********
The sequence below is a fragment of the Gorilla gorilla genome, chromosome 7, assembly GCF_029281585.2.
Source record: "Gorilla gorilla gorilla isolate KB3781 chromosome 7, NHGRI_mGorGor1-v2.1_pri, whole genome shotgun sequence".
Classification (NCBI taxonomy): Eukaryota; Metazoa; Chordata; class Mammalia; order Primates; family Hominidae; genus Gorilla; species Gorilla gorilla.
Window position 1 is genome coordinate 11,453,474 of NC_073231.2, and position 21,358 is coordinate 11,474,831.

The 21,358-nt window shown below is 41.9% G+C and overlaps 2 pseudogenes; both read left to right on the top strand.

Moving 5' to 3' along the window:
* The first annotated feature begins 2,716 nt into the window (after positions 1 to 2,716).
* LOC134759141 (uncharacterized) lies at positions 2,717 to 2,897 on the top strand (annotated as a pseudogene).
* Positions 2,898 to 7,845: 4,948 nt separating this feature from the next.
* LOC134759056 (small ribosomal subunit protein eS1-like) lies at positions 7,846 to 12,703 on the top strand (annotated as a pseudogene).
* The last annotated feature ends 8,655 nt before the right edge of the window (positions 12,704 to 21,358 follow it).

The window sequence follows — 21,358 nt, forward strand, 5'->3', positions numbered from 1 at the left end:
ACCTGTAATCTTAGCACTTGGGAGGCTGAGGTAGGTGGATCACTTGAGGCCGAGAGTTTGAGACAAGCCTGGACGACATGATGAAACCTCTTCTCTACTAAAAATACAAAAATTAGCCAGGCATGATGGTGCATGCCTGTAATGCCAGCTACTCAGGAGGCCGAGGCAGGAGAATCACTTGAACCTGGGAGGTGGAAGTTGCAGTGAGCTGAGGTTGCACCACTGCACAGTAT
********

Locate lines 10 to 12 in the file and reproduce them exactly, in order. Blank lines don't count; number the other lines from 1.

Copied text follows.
* LOC134759056 (small ribosomal subunit protein eS1-like) lies at positions 7,846 to 12,703 on the top strand (annotated as a pseudogene).
* The last annotated feature ends 8,655 nt before the right edge of the window (positions 12,704 to 21,358 follow it).

The window sequence follows — 21,358 nt, forward strand, 5'->3', positions numbered from 1 at the left end: